Soon after their enforced homecoming, Ponsonby woke in the middle of the night and realized she had an unexpected guest: Butler. Terrified by her mother’s threats to ship her off to France, Butler had run away once again and, with assistance from the house maid Mary Caryll, hid in Ponsonby’s room.
Making the Best of a Bad Situation
Butler’s devotion heartened Ponsonby, who decided to make one final plea to her guardians. While the Ponsonbys pitied their weakened ward, their minds weren’t quite made up—or they weren’t until they found Butler hiding in her room. Clearly, this infatuation was not going to go away. Where another family might have dug in their heels, the Butlers and the Fowneses surprised everyone by relenting.
They gave the women permission to run away and live out their own happily ever after.
After Ponsonby recovered, the women triumphantly left Ireland and settled in the Welsh village of Llangollen. They called their permanent home Plas Newydd (“New Mansion”) and they lived together—along with the loyal servant Caryll and several dogs (many named Sappho)—for the next 50 years.
Butler and Ponsonby soon became known as the Ladies of Llangollen: eccentric local celebrities who constantly renovated their cottage, built a Gothic-style library, wore top hats and masculine coats, and entertained a stream of high society guests including Lord Byron, William Wordsworth, and Anne Lister.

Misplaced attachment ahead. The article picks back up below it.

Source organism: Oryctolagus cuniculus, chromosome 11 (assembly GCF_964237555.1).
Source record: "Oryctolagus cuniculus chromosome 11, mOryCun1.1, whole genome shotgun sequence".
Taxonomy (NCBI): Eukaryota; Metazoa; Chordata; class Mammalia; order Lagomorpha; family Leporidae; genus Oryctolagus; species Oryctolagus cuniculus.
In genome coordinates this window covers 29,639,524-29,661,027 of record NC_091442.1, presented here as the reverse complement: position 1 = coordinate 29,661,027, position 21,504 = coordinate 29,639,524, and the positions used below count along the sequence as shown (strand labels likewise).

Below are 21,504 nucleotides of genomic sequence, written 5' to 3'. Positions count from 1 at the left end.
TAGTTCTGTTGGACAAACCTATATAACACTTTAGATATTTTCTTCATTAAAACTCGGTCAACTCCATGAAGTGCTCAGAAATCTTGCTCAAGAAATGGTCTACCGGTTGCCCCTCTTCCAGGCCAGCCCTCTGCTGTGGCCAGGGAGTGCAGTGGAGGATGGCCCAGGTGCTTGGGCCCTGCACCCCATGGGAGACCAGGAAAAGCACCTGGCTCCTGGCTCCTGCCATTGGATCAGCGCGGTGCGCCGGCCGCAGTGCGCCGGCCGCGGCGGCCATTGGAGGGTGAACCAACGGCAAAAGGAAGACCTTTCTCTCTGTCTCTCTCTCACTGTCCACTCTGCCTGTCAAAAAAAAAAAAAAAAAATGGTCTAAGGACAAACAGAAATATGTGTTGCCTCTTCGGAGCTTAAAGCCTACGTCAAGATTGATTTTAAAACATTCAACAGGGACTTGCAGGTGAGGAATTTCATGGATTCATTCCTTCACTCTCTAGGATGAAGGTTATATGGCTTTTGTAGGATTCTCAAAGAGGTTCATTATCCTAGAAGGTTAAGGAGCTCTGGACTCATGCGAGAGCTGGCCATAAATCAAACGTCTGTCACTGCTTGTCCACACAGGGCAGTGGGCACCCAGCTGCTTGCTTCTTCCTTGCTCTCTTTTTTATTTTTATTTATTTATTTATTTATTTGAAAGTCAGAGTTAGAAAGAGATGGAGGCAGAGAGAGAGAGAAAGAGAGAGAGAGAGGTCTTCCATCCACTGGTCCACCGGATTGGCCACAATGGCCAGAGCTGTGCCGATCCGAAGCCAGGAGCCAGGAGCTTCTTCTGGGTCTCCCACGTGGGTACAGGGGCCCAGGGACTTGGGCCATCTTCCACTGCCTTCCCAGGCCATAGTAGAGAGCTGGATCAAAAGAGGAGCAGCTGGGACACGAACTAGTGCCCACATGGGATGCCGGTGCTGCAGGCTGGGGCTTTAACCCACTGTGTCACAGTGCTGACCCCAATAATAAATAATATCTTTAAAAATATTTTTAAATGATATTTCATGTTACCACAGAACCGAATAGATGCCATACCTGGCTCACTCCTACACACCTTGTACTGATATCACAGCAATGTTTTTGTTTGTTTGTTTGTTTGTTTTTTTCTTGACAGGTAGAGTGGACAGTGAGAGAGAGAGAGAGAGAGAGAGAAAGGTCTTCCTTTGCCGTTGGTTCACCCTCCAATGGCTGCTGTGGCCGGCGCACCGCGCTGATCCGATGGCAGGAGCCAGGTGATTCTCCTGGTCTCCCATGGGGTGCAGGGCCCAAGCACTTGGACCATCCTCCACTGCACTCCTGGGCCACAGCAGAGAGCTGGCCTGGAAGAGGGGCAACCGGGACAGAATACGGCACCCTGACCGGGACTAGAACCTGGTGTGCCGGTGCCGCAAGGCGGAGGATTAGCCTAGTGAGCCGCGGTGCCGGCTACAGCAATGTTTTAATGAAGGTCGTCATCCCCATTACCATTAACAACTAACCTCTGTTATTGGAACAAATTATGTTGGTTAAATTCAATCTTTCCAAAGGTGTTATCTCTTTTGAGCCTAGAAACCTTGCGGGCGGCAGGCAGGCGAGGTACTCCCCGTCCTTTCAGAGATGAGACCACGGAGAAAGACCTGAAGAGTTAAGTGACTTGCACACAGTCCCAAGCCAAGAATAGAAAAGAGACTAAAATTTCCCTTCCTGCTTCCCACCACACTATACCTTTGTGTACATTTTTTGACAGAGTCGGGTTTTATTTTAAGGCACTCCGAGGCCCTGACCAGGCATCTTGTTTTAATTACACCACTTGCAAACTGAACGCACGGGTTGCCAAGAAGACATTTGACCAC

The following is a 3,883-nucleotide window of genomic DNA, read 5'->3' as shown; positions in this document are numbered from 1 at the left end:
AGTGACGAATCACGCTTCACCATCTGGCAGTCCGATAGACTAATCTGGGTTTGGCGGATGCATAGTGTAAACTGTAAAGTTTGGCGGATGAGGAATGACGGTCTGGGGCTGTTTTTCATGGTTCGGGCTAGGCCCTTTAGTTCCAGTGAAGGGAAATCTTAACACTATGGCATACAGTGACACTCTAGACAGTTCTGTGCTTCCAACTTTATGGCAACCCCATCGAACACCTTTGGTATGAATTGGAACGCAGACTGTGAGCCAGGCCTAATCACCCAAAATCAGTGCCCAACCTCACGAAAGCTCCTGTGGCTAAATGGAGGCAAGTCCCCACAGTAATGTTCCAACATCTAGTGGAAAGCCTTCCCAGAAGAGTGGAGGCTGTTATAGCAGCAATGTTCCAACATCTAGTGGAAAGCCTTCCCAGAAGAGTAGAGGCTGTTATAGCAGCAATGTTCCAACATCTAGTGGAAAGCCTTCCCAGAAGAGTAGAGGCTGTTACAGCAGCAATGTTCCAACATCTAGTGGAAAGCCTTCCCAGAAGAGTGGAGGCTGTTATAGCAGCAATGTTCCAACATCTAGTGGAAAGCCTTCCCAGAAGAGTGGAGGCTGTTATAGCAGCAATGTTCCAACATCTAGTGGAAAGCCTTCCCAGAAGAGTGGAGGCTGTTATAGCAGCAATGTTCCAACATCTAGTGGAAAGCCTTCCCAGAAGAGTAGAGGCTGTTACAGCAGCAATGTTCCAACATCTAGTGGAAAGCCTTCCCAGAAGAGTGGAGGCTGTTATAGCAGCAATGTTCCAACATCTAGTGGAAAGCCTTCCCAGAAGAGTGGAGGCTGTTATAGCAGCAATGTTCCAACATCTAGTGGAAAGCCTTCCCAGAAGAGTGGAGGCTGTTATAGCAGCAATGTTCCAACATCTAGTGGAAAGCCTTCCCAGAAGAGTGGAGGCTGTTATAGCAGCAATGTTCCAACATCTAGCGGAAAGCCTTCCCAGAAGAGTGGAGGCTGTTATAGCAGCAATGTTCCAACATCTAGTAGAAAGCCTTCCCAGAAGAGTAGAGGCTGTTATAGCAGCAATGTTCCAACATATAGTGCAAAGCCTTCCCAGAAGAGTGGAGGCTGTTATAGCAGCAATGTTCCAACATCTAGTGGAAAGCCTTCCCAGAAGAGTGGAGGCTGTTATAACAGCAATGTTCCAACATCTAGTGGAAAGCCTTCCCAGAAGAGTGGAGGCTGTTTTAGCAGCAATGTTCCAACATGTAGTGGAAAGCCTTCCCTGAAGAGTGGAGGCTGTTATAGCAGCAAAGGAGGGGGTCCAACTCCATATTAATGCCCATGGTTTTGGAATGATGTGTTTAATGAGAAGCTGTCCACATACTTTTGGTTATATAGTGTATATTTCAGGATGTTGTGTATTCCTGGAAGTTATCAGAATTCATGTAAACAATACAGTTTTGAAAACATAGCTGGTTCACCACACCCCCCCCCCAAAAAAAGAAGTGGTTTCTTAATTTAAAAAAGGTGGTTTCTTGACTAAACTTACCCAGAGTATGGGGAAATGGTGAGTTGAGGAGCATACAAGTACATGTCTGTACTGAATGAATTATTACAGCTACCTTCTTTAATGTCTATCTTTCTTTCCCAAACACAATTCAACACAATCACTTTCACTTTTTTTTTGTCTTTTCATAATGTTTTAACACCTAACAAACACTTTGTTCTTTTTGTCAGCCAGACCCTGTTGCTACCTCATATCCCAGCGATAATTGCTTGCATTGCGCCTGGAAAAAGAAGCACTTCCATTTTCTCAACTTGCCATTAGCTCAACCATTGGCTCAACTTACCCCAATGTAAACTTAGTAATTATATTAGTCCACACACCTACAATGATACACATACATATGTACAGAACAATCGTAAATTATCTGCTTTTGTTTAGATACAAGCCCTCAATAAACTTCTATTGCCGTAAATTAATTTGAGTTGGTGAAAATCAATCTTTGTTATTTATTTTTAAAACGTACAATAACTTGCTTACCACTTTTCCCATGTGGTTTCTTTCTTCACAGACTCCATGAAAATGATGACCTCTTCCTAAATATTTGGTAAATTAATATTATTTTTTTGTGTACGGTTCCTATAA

But for Butler and Ponsonby, the best part of life together wasn’t receiving famous visitors. It was getting to spend time with each other. Butler kept meticulous journals over the years, describing the loving life the two women shared. After their garden was tended and their small farm was maintained, they would settle into a soothing nighttime routine. Butler would read novels and travel books out loud while Ponsonby drew maps, cross-stitched, and bound notebooks.
Of course, life wasn’t all sunshine and roses for the two ladies. They had very tense relationships with their families, but because they were chronically low on funds (coming from aristocratic backgrounds, the women weren’t exactly used to pinching pennies), they couldn’t sever ties. They needed relatives to send them money so that they could live comfortably. You can imagine how incredibly awkward those letters must have been...
But in the end, the profound bond between Butler and Ponsonby was strong enough to overcome their difficult circumstances. They lived in domestic harmony for over five decades, co-signing letters and customizing fabrics with their joint initials. In her will, Butler left everything to Ponsonby; in her diary, she referred to Ponsonby as “my heart’s darling,” “my beloved,” and “the joy of my life.” When Butler died, Ponsonby followed just two years later. Until the very end, these women were deeply committed to one another.
For modern readers, the Ladies of Llangollen are a startlingly tender example of an LGBTQ+ couple who lived years before that acronym’s mere existence. With recent attention on Anne Lister, another queer figure from the same period, it’s high time to recognize Butler and Ponsonby’s powerful love story.